Physical Therapy in Multiple Sclerosis

Multiple sclerosis is a neurological disease in which the myelin sheath surrounding nerve fibers in the central nervous system is affected. Due to the damage of the myelin sheath, the signal transmission between the brain and the body is interrupted and various complaints occur.

Physical therapy is necessary in multiple sclerosis (MS) disease to preserve functional skills and keep them at the highest level. MS can affect people in many different ways, and disability can progress over time. For this reason, individual physical therapy should be applied for each MS patient. The necessary treatments change over time according to the course of the disease. Rehabilitation requires teamwork, as MS can affect a person’s life in many ways.

MS can cause many different symptoms.

MS disease can lead to very different and complex symptoms. For example, complaints of fatigue and muscle weakness are common in MS patients due to physical or neurological disorders. However, fatigue and weakness in MS patients can have many causes. Sleep problems, stress, depression, anemia, side effects of drugs used to treat pain or spasticity, increased body temperature due to infection or excessive exercise, or activation of the disease are some of these reasons. MS is a disease that can cause many system-related problems such as vision problems, sensory disorders, cognitive problems, sexual dysfunction, bladder and bowel problems. Due to this complex situation, physical therapy and rehabilitation specialists have an important role in the treatment of MS disease.

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MS physical therapy should be personalized

The role of physical therapy in multiple sclerosis varies according to the needs of the patient, the course of the disease, relapses, and disability. However, the goals of physical therapy are in any case to improve the quality of life of the person, to maintain physical functions and to protect independence. In order to achieve these goals, besides physical therapy methods, education of patients and their relatives, psychological support and appropriate assistive devices and tools are used. The physical therapy method applied for each multiple sclerosis patient may differ.

Education is fundamental

Education is essential in the management of MS. Patients and their relatives should be informed about the physical symptoms that MS can cause and what can be done to reduce these symptoms. Health and functionality can be improved with an exercise program specially designed according to the symptoms of the disease in the person. Where necessary, assistive devices should be provided for use in the home, workplace and automobile. Physical therapy sessions should be planned specifically for the patient’s complaints. Relatives of patients are informed, and referrals are made to relevant non-governmental organizations such as patient associations and public institutions so that individuals with MS can maintain their productivity in their home and social life.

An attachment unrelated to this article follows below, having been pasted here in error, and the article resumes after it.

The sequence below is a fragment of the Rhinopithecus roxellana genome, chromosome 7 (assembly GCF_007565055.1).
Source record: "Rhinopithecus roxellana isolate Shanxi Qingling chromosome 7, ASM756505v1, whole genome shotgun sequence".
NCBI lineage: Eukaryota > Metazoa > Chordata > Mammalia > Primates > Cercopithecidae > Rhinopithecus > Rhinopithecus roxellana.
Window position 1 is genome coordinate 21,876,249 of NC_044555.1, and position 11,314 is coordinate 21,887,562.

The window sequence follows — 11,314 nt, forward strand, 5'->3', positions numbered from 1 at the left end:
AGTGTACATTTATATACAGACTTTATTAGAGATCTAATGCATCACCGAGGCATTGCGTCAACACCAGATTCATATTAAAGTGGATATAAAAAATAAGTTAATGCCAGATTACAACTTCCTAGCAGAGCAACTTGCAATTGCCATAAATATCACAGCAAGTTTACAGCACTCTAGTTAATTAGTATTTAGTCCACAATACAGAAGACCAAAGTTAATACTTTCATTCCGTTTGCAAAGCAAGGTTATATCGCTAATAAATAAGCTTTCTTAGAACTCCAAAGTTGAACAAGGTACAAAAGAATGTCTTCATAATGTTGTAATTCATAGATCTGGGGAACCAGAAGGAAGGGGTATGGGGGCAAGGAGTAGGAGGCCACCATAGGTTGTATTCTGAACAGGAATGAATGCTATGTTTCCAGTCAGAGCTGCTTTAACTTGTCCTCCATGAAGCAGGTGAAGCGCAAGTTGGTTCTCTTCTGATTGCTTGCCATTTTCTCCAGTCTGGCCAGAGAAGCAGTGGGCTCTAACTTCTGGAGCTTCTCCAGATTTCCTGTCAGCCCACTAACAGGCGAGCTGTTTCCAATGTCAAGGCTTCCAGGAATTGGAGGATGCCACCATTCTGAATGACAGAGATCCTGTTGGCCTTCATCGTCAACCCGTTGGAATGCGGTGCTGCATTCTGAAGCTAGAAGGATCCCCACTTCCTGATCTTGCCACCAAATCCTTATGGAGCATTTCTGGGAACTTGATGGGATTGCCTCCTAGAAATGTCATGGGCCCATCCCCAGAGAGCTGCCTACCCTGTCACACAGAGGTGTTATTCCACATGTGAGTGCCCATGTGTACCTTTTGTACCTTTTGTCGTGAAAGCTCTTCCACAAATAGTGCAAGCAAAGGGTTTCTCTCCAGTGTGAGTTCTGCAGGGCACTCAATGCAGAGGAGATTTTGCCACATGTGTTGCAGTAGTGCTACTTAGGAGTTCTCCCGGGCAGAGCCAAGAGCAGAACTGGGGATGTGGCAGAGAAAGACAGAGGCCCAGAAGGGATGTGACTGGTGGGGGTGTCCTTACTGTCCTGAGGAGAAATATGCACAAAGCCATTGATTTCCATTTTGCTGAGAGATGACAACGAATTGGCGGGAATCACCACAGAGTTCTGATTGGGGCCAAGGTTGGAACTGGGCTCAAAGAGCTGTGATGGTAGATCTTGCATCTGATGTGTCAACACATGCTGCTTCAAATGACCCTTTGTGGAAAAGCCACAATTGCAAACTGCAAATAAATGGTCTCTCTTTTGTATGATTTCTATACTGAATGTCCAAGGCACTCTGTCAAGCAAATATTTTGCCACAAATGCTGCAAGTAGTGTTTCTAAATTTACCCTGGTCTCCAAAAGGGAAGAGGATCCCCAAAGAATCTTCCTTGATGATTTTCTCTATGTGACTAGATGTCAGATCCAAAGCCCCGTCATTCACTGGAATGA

Initial examination and evaluation in multiple sclerosis

At the time of the diagnosis of MS, the physical functions of the person should be evaluated and recorded. Gait test, balance test, muscle strength, sensory and reflex examination, joint range of motion measurement, tests of independence in daily living activities are part of the initial examination and follow-up examinations. Education should be given in terms of what the disease is, how it progresses, appropriate exercises and activities, how to deal with fatigue, and possible walking and balance problems.

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Initial training in MS physical therapy

In MS disease, education is given to protect the energy of the person. Taking regular breaks during activities and finding more efficient ways to carry out the daily tasks that need to be done can be counted among the energy conservation techniques. Stretching exercises, range of motion exercises are taught to reduce muscle spasms. Tips are given to reduce the risk of falling. Information is given on the correct use of assistive devices such as crutches, walking sticks, canadians, and wheelchairs.

Physical therapy during exacerbations

When MS disease flares up, the person’s physical limitations increase. During this period, physical therapy targets for returning to initial functionality are set. In general, during the exacerbation period, it is waited for 2 weeks before starting physical therapy in order to relieve the possible side effects of drugs and the fatigue and weakness due to the disease.

Physical therapy in progressive disease

Sometimes MS disease can follow a progressive course, this is called progressive disease. In this situation, physical therapy focuses on preserving functions as much as possible and preventing complications in a predictive way. Assistive devices and compensatory techniques may come to the fore.

Physical therapy in advanced MS disease

When MS disease progresses, the person may become unable to walk. In this period, physical therapy focuses on the patient’s trunk control, improvement of sitting balance, increasing the independence of the transfer activities from bed to chair by increasing arm strength, breathing-breathing exercises. Devices that enable the person to stand upright or passively and make leg movements (tilt table, robotic bed, robotic walking device, etc.) provide benefits in terms of reducing spasticity, bladder and bowel functions, preventing osteoporosis by overloading the bones, relieving breathing, and improving blood pressure. .

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